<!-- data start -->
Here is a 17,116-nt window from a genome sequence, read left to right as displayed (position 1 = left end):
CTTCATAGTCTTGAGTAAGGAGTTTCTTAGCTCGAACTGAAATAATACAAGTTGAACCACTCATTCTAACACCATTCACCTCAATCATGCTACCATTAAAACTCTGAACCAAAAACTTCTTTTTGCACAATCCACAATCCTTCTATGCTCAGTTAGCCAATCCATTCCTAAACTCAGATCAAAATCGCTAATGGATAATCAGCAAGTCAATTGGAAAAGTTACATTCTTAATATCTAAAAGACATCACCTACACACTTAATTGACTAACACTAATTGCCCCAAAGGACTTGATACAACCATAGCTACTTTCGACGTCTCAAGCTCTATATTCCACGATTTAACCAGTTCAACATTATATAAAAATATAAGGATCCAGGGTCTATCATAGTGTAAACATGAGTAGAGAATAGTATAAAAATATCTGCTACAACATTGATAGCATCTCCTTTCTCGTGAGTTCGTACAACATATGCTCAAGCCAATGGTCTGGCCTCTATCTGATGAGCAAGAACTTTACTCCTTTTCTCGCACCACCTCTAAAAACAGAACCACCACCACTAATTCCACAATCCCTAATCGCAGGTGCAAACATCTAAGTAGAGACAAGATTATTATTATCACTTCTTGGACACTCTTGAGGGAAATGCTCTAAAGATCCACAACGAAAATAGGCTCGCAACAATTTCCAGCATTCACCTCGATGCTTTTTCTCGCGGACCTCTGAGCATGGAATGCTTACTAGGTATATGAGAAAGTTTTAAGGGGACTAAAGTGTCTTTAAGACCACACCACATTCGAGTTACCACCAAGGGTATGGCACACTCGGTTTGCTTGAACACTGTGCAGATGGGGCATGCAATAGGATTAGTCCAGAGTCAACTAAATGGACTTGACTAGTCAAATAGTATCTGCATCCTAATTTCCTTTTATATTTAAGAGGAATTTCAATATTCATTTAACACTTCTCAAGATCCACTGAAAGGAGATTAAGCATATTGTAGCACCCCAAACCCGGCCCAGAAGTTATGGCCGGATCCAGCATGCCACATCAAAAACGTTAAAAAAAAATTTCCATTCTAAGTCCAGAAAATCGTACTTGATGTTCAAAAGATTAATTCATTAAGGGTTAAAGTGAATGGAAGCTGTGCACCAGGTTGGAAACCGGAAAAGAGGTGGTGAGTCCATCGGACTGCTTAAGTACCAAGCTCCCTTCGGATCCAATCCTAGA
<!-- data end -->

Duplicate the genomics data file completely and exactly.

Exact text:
Here is a 17,116-nt window from a genome sequence, read left to right as displayed (position 1 = left end):
CTTCATAGTCTTGAGTAAGGAGTTTCTTAGCTCGAACTGAAATAATACAAGTTGAACCACTCATTCTAACACCATTCACCTCAATCATGCTACCATTAAAACTCTGAACCAAAAACTTCTTTTTGCACAATCCACAATCCTTCTATGCTCAGTTAGCCAATCCATTCCTAAACTCAGATCAAAATCGCTAATGGATAATCAGCAAGTCAATTGGAAAAGTTACATTCTTAATATCTAAAAGACATCACCTACACACTTAATTGACTAACACTAATTGCCCCAAAGGACTTGATACAACCATAGCTACTTTCGACGTCTCAAGCTCTATATTCCACGATTTAACCAGTTCAACATTATATAAAAATATAAGGATCCAGGGTCTATCATAGTGTAAACATGAGTAGAGAATAGTATAAAAATATCTGCTACAACATTGATAGCATCTCCTTTCTCGTGAGTTCGTACAACATATGCTCAAGCCAATGGTCTGGCCTCTATCTGATGAGCAAGAACTTTACTCCTTTTCTCGCACCACCTCTAAAAACAGAACCACCACCACTAATTCCACAATCCCTAATCGCAGGTGCAAACATCTAAGTAGAGACAAGATTATTATTATCACTTCTTGGACACTCTTGAGGGAAATGCTCTAAAGATCCACAACGAAAATAGGCTCGCAACAATTTCCAGCATTCACCTCGATGCTTTTTCTCGCGGACCTCTGAGCATGGAATGCTTACTAGGTATATGAGAAAGTTTTAAGGGGACTAAAGTGTCTTTAAGACCACACCACATTCGAGTTACCACCAAGGGTATGGCACACTCGGTTTGCTTGAACACTGTGCAGATGGGGCATGCAATAGGATTAGTCCAGAGTCAACTAAATGGACTTGACTAGTCAAATAGTATCTGCATCCTAATTTCCTTTTATATTTAAGAGGAATTTCAATATTCATTTAACACTTCTCAAGATCCACTGAAAGGAGATTAAGCATATTGTAGCACCCCAAACCCGGCCCAGAAGTTATGGCCGGATCCAGCATGCCACATCAAAAACGTTAAAAAAAAATTTCCATTCTAAGTCCAGAAAATCGTACTTGATGTTCAAAAGATTAATTCATTAAGGGTTAAAGTGAATGGAAGCTGTGCACCAGGTTGGAAACCGGAAAAGAGGTGGTGAGTCCATCGGACTGCTTAAGTACCAAGCTCCCTTCGGATCCAATCCTAGA